The Top Preventable Causes of Death in Children

As a parent, you never want to think about anything bad happening to your child. You make it your sole mission to keep your child healthy and ensure they thrive. Unfortunately, accidents happen, and sometimes they can be life-threatening.

While learning about accidents and deaths among children can be difficult, being aware of these high-risk situations can help inform the decisions you make as a parent and may help you reduce risks for your children.

The following are some of the top preventable and accidental causes of death among children.

Hot Car Deaths

Too often as parents, we might think there’s no way that we could ever forget our children in the car yet countless situations have shown us that it can happen to any parent. Nearly all hot car deaths among children are accidents.

When parents are busy, tired, facing hormonal or mental health issues, or are distracted, they may forget their baby is in the car. Eighty-seven percent of children who die of a vehicular heatstroke are three years old or younger.

Unfortunately, the temperature in a car on a day that’s hot and sunny can go up 20 degrees in 10 minutes.

Even on a cooler day, the temperature can still rise to dangerous levels. For example, if it’s a 70-degree day, the temperature can go up to 104 degrees in an hour.

Children aren’t able to regulate their body temperature in the same way as an adult. When a child gets hot, their body temperature can rise three to five times faster than that of an adult.

When parents have young children, they should have a plan in place to avoid leaving them in a car. This can include creating a reminder for themselves that their child is in the backseat, particularly if the child is still in a rear-facing car seat.

Parents should always make sure they check their cars before they get out and lock it and should be particularly vigilant if they’re not following their typical routine.

Choking

Choking occurs when a child gets something stuck in their airway. When a child chokes, they can’t breathe properly because air can’t flow in or out of the lungs.

If the airway is completely blocked, then it means the child’s brain isn’t getting oxygen, and that can become life-threatening.

Signs that a child is choking to the point that they aren’t getting oxygen include gasping or wheezing and an inability to talk, cry or make noises. Turning blue, grabbing at the throat, seeming to panic, going limp, or becoming unconscious are other signs.

Parents should call 911 for a serious choking situation, and using the Heimlich Maneuver and CPR are important as well.

Motor Vehicle Accidents

One of the leading causes of death among children in the United States is motor vehicle injuries according to the Centers for Disease Control and Prevention.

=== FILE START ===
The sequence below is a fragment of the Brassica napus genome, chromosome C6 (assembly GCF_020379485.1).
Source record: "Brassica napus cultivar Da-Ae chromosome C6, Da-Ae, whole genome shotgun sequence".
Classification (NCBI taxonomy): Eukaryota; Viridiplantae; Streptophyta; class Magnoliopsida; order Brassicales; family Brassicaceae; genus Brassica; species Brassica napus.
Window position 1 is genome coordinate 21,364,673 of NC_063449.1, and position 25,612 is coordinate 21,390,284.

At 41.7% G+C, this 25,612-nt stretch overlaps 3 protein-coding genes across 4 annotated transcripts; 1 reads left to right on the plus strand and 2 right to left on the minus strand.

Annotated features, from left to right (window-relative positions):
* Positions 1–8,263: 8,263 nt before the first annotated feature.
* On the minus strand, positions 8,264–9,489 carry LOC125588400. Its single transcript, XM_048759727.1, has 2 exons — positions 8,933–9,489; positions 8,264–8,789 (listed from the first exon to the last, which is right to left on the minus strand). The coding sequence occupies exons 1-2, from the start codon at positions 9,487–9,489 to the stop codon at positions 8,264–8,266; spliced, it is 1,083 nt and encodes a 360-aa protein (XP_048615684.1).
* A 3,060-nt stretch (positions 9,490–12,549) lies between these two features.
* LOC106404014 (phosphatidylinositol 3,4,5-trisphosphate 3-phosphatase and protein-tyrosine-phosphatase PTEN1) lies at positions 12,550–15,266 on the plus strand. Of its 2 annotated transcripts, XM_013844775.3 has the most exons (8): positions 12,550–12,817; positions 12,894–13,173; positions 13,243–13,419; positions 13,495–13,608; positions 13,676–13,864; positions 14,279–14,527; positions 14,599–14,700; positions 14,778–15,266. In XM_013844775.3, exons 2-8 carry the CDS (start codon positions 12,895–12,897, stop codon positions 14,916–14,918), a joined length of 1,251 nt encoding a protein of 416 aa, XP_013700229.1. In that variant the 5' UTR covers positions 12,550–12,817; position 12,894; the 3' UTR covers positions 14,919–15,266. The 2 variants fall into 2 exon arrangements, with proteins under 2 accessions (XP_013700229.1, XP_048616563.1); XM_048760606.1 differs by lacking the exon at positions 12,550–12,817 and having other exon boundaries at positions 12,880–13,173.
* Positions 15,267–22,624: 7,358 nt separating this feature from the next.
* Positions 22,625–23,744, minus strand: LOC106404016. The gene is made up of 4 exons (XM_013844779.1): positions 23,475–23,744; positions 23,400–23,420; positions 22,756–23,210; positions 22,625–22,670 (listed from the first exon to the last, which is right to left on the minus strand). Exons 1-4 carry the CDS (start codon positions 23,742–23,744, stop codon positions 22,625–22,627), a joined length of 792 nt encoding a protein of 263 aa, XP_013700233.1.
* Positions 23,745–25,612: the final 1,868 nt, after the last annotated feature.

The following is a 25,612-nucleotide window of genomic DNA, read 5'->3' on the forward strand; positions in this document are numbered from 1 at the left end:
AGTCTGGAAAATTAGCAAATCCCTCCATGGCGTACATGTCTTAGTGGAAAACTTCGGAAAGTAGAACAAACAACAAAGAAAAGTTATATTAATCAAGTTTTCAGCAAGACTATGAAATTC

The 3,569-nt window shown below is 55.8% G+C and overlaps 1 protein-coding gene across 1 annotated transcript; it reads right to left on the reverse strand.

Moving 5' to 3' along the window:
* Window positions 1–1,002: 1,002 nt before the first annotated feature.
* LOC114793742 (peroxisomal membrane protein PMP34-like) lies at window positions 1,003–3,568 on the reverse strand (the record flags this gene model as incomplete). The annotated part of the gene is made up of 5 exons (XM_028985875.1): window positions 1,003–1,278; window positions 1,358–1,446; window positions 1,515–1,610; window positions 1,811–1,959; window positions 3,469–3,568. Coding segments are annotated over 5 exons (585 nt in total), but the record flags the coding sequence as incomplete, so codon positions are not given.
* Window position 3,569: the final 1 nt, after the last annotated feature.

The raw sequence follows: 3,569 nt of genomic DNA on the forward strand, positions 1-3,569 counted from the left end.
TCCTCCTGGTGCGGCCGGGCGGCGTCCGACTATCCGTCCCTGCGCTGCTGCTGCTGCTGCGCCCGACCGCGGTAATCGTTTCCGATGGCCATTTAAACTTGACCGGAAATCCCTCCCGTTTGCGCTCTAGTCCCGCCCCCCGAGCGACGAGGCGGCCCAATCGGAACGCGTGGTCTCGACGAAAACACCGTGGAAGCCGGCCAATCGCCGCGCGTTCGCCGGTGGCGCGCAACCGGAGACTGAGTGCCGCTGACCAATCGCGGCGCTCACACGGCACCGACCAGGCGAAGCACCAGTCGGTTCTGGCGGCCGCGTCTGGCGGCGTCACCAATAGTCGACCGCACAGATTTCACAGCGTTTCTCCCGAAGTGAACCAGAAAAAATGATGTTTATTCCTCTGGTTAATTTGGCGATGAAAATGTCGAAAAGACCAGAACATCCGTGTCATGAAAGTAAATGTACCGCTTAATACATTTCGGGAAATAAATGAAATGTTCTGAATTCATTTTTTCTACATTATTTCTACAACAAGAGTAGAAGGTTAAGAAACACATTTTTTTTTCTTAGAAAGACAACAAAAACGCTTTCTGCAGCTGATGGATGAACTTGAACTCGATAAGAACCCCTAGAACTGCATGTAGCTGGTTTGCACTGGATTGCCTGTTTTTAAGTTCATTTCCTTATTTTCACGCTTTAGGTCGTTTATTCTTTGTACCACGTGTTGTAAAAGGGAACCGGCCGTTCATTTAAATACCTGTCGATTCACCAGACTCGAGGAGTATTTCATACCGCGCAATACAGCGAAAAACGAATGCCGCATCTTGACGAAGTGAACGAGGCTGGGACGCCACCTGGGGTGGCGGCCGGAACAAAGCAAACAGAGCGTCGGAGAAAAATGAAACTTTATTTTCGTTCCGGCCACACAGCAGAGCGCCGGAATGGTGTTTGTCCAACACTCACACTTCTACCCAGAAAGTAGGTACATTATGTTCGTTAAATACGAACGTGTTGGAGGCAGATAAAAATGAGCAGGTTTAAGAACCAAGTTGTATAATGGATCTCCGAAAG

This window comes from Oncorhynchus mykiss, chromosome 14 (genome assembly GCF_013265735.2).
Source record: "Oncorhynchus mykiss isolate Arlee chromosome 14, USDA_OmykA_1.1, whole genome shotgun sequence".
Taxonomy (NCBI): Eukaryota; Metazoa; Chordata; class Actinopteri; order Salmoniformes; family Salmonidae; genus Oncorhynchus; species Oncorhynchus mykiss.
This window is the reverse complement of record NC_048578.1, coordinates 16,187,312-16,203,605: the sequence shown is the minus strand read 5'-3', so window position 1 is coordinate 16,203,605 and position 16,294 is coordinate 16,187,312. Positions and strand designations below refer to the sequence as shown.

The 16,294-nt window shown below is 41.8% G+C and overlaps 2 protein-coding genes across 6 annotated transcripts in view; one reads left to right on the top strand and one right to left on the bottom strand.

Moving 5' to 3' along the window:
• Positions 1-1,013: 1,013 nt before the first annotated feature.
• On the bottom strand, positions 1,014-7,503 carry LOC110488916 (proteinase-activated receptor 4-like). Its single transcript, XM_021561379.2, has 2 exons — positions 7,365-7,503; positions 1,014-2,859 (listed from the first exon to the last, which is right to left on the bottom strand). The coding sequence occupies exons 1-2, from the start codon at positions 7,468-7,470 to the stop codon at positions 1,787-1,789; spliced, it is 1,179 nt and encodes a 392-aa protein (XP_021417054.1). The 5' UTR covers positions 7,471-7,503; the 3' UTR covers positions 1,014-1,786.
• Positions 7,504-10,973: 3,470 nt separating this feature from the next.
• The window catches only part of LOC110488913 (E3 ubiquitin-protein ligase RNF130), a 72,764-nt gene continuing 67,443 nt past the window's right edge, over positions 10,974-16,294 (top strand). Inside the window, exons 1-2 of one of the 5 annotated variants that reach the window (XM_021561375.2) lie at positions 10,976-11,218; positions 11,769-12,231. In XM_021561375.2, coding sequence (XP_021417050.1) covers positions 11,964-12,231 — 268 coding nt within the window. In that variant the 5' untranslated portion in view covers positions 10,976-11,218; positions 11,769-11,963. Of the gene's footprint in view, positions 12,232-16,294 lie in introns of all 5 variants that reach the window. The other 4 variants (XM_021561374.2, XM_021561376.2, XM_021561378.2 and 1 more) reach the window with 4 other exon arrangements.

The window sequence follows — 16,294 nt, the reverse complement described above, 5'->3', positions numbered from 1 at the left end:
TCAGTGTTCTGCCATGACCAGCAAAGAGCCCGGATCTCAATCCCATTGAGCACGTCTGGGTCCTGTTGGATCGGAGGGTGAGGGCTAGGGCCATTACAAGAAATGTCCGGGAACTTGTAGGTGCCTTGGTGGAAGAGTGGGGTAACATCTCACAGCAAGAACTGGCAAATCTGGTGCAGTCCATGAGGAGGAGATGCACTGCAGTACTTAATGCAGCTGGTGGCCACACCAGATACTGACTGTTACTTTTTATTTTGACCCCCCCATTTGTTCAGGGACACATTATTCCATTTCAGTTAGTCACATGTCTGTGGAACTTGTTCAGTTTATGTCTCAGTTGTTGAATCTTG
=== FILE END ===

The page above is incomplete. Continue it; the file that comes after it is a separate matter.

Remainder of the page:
Of children 12 and younger who died in a car crash in 2017, 35% were not buckled, making many of these injuries and deaths preventable.

Crashes cause one out of every four unintentional injury deaths in children under the age of 13, and one of the best ways to help prevent these situations is to restrain kids in rear seats instead of the front seat.

It’s also important that in addition to putting children in the rear of the car, they have the appropriate child seat or booster seat.

Pedestrian safety should be of note for parents too. There were nearly 6,000 pedestrians killed in traffic-related crashes in the U.S. in 2016.

The most at-risk groups for pedestrian accidents are older adults and children. In 2016, one in every five children younger than 15 who were killed in traffic accidents were pedestrians.

Drowning

Children who are between the ages of one and four have the highest drowning rates. Among children 1 to 14 who died from an unintentional injury in 2014, one-third was the result of drowning.

Most of these drownings occurred in home swimming pools.

Drownings are responsible for more deaths among children in the age group of one to four than anything aside from birth defects.

Deadly drownings are the second-leading cause of unintentional accident-related deaths behind only automobile crashes.

Some of the factors that contribute to accidental drownings among children include a lack of supervision and a lack of barriers, as well as a lack of swimming skills.

Parents should practice vigilant supervision and follow water safety guidelines. For example, parents should always supervise children near water and should get swimming lessons for their children at an early age.

If you have a pool or spa at your home, it should have the appropriate fencing surround it as well as alarms on the doors leading to the pool and a water alarm.

Parents should also learn CPR as should childcare providers.

Suffocation

Suffocation is a risk for children and especially babies, in many cases. For babies, since they can’t raise their heads very easily, parents should take steps to help keep them safe from suffocation.

With babies, some ways to prevent suffocation include:

  • Don’t place a baby face-down on any soft surface
  • Take any soft materials out of a baby’s bed or crib including blankets, stuffed animals or pillows
  • Don’t use plush crib bumpers, or maybe avoid bumpers altogether
  • Make sure your baby’s mattress is a good fit for their crib to reduce the risk of them being stuck between it and the sides of the crib
  • Don’t co-sleep with your baby in your bed

For older children, keep all plastic bags away from children. Keep uninflated balloons away from children as well, and keep any inflated balloons out of a child’s reach.

Accidents involving children are tragic, but many can be prevented. Knowing certain situations to avoid and how to deal with specific situations can help reduce the likelihood of your child being injured or killed in an accident situation.

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